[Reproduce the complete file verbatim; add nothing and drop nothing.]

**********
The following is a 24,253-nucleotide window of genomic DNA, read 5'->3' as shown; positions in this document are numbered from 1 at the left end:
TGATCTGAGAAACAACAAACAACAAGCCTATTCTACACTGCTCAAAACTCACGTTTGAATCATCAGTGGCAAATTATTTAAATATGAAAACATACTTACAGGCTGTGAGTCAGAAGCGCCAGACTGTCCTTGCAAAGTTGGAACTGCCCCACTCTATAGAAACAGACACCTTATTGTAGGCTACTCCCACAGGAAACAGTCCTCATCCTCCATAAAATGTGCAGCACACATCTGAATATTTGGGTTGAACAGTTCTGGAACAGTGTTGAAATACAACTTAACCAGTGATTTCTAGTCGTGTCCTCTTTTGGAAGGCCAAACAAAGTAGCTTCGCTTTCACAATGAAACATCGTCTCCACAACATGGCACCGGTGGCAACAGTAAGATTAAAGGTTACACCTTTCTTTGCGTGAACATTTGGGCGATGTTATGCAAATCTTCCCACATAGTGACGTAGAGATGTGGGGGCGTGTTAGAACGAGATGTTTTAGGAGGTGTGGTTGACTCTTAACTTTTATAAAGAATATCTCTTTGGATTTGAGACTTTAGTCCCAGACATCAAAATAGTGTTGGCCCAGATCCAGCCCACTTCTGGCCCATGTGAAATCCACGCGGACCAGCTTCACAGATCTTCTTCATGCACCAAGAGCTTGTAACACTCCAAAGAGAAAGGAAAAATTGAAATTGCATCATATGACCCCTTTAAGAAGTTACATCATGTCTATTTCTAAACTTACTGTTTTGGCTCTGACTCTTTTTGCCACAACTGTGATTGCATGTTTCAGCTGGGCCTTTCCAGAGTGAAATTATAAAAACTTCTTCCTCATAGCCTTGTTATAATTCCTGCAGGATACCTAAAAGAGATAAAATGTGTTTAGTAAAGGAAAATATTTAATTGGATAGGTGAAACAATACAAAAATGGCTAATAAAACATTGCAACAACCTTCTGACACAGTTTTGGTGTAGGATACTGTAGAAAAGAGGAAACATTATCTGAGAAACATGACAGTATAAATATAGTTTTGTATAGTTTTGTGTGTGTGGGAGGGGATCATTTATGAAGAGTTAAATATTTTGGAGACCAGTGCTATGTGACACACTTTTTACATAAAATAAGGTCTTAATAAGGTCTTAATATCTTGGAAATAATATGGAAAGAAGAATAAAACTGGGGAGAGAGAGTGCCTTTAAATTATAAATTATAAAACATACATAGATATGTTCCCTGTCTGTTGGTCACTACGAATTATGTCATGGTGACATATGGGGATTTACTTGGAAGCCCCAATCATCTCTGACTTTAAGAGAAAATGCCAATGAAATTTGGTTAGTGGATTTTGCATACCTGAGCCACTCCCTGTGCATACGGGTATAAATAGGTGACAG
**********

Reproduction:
The following is a 24,253-nucleotide window of genomic DNA, read 5'->3' as shown; positions in this document are numbered from 1 at the left end:
TGATCTGAGAAACAACAAACAACAAGCCTATTCTACACTGCTCAAAACTCACGTTTGAATCATCAGTGGCAAATTATTTAAATATGAAAACATACTTACAGGCTGTGAGTCAGAAGCGCCAGACTGTCCTTGCAAAGTTGGAACTGCCCCACTCTATAGAAACAGACACCTTATTGTAGGCTACTCCCACAGGAAACAGTCCTCATCCTCCATAAAATGTGCAGCACACATCTGAATATTTGGGTTGAACAGTTCTGGAACAGTGTTGAAATACAACTTAACCAGTGATTTCTAGTCGTGTCCTCTTTTGGAAGGCCAAACAAAGTAGCTTCGCTTTCACAATGAAACATCGTCTCCACAACATGGCACCGGTGGCAACAGTAAGATTAAAGGTTACACCTTTCTTTGCGTGAACATTTGGGCGATGTTATGCAAATCTTCCCACATAGTGACGTAGAGATGTGGGGGCGTGTTAGAACGAGATGTTTTAGGAGGTGTGGTTGACTCTTAACTTTTATAAAGAATATCTCTTTGGATTTGAGACTTTAGTCCCAGACATCAAAATAGTGTTGGCCCAGATCCAGCCCACTTCTGGCCCATGTGAAATCCACGCGGACCAGCTTCACAGATCTTCTTCATGCACCAAGAGCTTGTAACACTCCAAAGAGAAAGGAAAAATTGAAATTGCATCATATGACCCCTTTAAGAAGTTACATCATGTCTATTTCTAAACTTACTGTTTTGGCTCTGACTCTTTTTGCCACAACTGTGATTGCATGTTTCAGCTGGGCCTTTCCAGAGTGAAATTATAAAAACTTCTTCCTCATAGCCTTGTTATAATTCCTGCAGGATACCTAAAAGAGATAAAATGTGTTTAGTAAAGGAAAATATTTAATTGGATAGGTGAAACAATACAAAAATGGCTAATAAAACATTGCAACAACCTTCTGACACAGTTTTGGTGTAGGATACTGTAGAAAAGAGGAAACATTATCTGAGAAACATGACAGTATAAATATAGTTTTGTATAGTTTTGTGTGTGTGGGAGGGGATCATTTATGAAGAGTTAAATATTTTGGAGACCAGTGCTATGTGACACACTTTTTACATAAAATAAGGTCTTAATAAGGTCTTAATATCTTGGAAATAATATGGAAAGAAGAATAAAACTGGGGAGAGAGAGTGCCTTTAAATTATAAATTATAAAACATACATAGATATGTTCCCTGTCTGTTGGTCACTACGAATTATGTCATGGTGACATATGGGGATTTACTTGGAAGCCCCAATCATCTCTGACTTTAAGAGAAAATGCCAATGAAATTTGGTTAGTGGATTTTGCATACCTGAGCCACTCCCTGTGCATACGGGTATAAATAGGTGACAG